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Analysis

The 2018 Small Donor Boom Was Drowned Out by Big Donors, Thanks to Citizens United

Ten years later, the legacy of Citizens United is a system where the importance of wealthy donors is ballooning with no end in sight.

January 10, 2020
big donor vs small donor
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In much of the media, the money-in-politics story of the 2018 midterms was massive engagement by small donors across the board, especially as a weapon for Democrats in reaction to Donald Trump’s polarizing presidency. But that story obscured an even bigger increase in donations of more than $100,000 from a tiny number of people.

Even after a surge in activism, grassroots energy and online fundraising tools are still no match for the boost that the Supreme Court’s Citizens United ruling gave to big money 10 years ago this month. On the contrary, the proportion of money coming from megadonors is rapidly increasing.

In Citizens United, the Court struck down limits on political spending by corporations and unions. The opinion argued that political money won’t corrupt politicians if it’s not given directly to them, paving the way for the creation of super PACs and unlimited outside spending — money that doesn’t go directly to candidates but to groups that work to elect those candidates. These channels are the vehicles that the biggest donors use to influence who runs and who wins. 

To be sure, 2018 was a banner year for small donations. Donors who gave $200 or less contributed $1.4 billion to campaigns and political committees, a more than 50 percent increase over the last midterm cycle. But donors who gave more than $100,000 together contributed almost $2 billion, well over twice the total from 2014, resulting in a much greater portion of election funding coming from them than small donors.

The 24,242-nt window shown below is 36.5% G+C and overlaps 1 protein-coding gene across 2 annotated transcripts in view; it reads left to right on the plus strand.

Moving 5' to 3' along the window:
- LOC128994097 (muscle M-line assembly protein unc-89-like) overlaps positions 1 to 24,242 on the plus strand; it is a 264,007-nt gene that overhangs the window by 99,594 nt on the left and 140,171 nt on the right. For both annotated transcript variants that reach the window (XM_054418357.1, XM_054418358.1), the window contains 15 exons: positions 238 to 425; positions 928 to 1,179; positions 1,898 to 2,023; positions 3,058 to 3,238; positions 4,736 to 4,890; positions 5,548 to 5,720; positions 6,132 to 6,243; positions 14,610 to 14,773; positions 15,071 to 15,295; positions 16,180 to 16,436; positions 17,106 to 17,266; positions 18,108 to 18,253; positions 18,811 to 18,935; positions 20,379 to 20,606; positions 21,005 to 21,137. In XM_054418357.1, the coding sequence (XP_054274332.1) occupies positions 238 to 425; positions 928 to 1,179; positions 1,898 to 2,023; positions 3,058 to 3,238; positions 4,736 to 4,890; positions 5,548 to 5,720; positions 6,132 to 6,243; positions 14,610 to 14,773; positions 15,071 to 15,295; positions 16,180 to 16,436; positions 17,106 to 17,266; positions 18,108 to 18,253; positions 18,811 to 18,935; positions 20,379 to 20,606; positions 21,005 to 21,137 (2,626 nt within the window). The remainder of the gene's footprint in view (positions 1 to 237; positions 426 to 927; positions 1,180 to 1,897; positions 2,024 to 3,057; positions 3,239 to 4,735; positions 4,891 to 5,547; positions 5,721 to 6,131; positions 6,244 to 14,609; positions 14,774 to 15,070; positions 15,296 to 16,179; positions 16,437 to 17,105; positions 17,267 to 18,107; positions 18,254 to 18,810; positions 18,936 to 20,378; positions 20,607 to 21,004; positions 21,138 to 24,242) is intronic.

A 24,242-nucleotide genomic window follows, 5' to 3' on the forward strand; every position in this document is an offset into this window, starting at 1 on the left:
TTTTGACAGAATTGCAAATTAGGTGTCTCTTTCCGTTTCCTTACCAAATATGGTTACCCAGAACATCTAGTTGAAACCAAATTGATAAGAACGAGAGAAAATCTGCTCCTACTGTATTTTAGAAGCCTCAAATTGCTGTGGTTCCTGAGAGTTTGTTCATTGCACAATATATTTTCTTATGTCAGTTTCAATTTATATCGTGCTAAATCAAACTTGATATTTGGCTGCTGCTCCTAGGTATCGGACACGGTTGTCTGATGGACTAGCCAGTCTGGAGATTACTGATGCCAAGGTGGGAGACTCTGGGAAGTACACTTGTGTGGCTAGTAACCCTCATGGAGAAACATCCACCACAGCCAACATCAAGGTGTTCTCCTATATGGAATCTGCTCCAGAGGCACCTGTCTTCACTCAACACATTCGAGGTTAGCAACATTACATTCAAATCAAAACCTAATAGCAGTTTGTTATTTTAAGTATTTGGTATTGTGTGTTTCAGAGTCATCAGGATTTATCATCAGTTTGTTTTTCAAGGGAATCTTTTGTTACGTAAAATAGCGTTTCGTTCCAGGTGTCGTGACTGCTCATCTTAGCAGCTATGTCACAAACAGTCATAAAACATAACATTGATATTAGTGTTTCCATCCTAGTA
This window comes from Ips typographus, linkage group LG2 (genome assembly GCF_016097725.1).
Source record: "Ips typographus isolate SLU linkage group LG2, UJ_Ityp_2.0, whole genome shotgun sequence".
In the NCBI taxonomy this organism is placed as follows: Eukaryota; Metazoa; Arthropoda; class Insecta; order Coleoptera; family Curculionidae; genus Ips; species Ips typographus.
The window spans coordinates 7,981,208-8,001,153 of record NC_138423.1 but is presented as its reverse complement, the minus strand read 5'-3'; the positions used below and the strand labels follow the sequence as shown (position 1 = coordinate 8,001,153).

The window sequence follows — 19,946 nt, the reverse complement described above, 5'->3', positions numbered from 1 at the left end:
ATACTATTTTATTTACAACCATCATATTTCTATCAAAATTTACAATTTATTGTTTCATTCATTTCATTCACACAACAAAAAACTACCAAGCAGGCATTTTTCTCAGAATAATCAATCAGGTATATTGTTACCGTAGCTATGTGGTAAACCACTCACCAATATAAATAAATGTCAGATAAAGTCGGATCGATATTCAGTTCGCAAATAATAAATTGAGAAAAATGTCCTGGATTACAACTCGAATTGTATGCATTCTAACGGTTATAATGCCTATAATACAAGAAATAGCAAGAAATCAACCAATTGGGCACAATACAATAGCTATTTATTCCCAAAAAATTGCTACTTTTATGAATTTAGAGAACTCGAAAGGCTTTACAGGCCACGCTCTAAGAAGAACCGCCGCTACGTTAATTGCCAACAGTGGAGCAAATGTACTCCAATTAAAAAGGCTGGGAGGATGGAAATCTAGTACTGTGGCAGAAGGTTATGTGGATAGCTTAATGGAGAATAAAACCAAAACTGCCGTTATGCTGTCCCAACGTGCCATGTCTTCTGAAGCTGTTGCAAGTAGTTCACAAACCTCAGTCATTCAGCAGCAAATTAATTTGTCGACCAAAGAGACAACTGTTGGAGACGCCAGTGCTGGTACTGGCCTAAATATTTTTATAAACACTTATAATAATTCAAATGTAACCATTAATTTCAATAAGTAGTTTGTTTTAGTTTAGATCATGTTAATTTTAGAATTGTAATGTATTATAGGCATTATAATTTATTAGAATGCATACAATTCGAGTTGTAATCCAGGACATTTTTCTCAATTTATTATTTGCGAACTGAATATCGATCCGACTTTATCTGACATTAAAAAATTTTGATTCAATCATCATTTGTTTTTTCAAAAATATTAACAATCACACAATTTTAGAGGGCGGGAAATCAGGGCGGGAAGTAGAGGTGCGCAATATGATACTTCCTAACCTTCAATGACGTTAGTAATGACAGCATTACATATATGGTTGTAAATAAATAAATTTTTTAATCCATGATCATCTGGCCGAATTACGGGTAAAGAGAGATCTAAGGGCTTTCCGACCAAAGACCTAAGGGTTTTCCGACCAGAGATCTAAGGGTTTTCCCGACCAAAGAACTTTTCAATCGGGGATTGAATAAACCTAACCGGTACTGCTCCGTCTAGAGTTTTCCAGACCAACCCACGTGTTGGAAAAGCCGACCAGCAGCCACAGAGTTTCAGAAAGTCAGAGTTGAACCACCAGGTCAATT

There are fewer than 3,500 of these $100,000 donors — who are each giving well over the median American household’s annual income. They gave more money than at least 7 million donors of $200 or less. (Federal Election Commission data doesn’t reveal the exact number of small donors, and it is likely significantly higher than 7 million.)

Big donors play an even greater role in presidential election cycles. In the 2016 race, donors who gave more than $100,000 provided $2.7 billion — more than half the funding. The $1 billion from small donors made up only slightly more than one fifth. There were fewer than 5,000 megadonors who gave $100,000 or more, but they provided a far greater portion than at least 5 million small donors combined.

The pattern is starker for donors who give more than $1 million. They were not a significant factor before Citizens United. But by 2016, donors of more than $1 million provided almost one-third of all federal election funds. In that election, a rarified group of just 400 people together put up $1.5 billion.

Big donors give in order to influence policy according to their interests. Social scientists have collected evidence that wealthy people — the kind who can afford to give more than $100,000 in a two-year election cycle — have different political views than other Americans. And politicians have a big incentive to support policies that will keep these big donors happy. 

Small donors — even in the millions — can’t compete with the influence bought by unlimited giving from wealthy interests.

But the imbalance in our system brought on by Citizens United is not inevitable. Key reforms like public campaign financing, which matches small donations to boost the voice of regular Americans, can make our democracy healthy again.

Data analysis by Kevin Morris.